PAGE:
Robert Kinghorn

Robert Kinghorn

Robert Kinghorn is a deacon of the Archdiocese of Toronto.

You can read his column, "The Church on the Street" in The Catholic Register.

You can contact him at robert.kinghorn@ekinghorn.com

One of the great joys of the Church on the Street has been the memory of a spiritual group that used to meet at a women’s shelter. 

Contrary to what most of my professors believed, I sometimes paid attention when I was in the diaconate formation program at St. Augustine’s Seminary. Liturgically I may not have known my ambo from my elbow, but when it came to pastoral care I was totally present.

Alleluia, alleluia give thanks to the risen Lord Alleluia, alleluia give praise to His name.

The music had barely faded from our Easter liturgy when I walked into the hospital room of a woman I had been asked to visit but had never met.

There’s a saying statisticians love to trot out when questioned on the value of their surveys. “You are what you measure.”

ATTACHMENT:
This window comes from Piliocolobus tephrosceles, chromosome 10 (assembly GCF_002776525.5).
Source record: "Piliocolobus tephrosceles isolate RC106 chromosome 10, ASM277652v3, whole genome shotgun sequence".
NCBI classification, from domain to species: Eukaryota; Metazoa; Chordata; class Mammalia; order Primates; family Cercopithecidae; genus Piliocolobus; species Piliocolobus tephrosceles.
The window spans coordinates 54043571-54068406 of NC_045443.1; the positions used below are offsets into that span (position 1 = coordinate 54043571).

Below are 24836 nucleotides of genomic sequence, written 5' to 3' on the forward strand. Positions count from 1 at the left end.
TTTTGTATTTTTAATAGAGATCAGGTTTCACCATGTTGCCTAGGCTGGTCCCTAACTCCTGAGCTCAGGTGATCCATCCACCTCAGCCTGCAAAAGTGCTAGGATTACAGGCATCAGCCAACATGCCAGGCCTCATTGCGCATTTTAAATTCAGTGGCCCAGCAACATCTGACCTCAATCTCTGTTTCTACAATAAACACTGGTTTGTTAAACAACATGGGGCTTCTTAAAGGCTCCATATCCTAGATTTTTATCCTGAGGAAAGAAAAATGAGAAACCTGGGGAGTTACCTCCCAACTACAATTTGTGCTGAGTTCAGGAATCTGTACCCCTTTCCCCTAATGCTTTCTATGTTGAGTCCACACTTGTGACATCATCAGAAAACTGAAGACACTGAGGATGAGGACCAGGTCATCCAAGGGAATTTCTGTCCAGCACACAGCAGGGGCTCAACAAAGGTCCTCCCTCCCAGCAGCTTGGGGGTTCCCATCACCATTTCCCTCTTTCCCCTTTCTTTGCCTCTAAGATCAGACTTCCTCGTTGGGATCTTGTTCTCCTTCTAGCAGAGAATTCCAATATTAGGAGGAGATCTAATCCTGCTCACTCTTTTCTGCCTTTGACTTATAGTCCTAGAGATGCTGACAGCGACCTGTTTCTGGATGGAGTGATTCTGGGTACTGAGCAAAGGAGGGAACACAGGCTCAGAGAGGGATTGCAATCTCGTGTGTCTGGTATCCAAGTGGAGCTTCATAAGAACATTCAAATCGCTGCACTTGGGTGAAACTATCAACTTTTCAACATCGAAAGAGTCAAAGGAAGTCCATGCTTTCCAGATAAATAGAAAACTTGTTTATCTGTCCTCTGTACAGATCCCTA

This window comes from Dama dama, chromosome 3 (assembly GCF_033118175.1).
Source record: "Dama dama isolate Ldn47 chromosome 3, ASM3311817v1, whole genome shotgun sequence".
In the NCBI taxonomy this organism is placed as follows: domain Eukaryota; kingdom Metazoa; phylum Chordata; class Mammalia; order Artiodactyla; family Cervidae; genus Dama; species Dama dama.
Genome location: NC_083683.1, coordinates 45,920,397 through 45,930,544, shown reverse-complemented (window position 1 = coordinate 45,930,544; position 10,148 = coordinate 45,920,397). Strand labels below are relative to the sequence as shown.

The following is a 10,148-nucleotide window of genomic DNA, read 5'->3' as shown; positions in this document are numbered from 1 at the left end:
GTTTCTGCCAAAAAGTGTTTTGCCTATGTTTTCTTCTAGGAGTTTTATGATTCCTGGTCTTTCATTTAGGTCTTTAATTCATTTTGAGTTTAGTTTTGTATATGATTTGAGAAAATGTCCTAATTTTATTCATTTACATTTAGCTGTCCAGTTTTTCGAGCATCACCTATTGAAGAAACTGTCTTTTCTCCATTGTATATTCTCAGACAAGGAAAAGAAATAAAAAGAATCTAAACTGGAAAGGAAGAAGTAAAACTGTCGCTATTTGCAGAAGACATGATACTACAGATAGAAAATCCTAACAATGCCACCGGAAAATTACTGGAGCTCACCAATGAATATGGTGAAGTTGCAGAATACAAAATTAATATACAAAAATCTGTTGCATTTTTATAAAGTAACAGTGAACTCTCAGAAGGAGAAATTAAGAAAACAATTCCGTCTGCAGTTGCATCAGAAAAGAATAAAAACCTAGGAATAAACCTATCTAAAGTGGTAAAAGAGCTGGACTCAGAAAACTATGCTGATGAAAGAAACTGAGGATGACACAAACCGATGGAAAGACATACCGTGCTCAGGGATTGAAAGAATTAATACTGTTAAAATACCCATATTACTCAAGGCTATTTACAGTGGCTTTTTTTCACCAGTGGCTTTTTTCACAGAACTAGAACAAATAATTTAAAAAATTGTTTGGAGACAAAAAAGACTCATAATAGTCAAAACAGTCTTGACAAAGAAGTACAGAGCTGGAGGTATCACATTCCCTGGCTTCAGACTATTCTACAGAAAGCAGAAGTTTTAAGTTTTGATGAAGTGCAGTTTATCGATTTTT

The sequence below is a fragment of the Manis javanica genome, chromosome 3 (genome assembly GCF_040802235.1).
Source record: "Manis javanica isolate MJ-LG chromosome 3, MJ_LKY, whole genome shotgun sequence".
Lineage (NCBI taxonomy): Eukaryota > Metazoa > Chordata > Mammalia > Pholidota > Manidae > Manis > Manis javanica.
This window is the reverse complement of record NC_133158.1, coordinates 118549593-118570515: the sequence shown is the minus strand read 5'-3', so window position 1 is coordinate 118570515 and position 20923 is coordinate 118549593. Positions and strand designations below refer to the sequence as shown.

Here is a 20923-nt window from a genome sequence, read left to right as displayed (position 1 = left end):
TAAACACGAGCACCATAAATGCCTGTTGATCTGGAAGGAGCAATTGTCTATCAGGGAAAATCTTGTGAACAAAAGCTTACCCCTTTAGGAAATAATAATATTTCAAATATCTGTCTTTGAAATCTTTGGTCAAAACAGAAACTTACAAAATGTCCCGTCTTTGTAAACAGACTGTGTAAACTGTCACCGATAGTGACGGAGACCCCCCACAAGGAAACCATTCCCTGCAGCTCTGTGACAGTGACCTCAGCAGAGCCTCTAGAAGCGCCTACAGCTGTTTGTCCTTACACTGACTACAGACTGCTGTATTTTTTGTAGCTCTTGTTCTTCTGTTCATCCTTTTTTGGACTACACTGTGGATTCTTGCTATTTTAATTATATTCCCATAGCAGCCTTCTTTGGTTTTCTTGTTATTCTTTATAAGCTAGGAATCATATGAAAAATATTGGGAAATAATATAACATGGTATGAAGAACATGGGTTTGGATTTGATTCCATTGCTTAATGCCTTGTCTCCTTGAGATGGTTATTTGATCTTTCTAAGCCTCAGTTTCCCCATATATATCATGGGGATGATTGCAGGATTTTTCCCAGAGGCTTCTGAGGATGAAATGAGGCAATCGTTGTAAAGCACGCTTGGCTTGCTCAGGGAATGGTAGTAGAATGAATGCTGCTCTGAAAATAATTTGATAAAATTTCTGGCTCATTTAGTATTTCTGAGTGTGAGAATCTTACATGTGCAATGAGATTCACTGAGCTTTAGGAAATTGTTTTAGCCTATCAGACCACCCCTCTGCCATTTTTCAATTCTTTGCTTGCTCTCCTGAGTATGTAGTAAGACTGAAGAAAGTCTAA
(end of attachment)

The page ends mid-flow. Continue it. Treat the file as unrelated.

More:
Winter was settling in and it was a blustery, cold evening as I walked around the streets with Tracey, a survivor of the street who for 14 drug-addled years had called the alleys and drug dens of the downtown area “home.” 

It was one of those nights when I was challenged by Pope Francis’ insightful observation in The Joy of the Gospel: “The Gospel tells us constantly to run the risk of a face-to-face encounter with others, with their physical presence which challenges us, with their pain and their pleas.”

We all have a longing for a place to call “home.” For people who spend many aimless years living on the streets, “homelessness” is more than a condition of the body, it is a condition of the soul. 

I have become used to the cacophony which inhabits the downtown of the city and usually treat it as background noise as I walk around. 

A Catholic, a Baptist and a Mennonite walked into a bar and the barman said, “What’s this, some kind of a joke?” 

“I’m going down east to try to be reconciled with my father.” 

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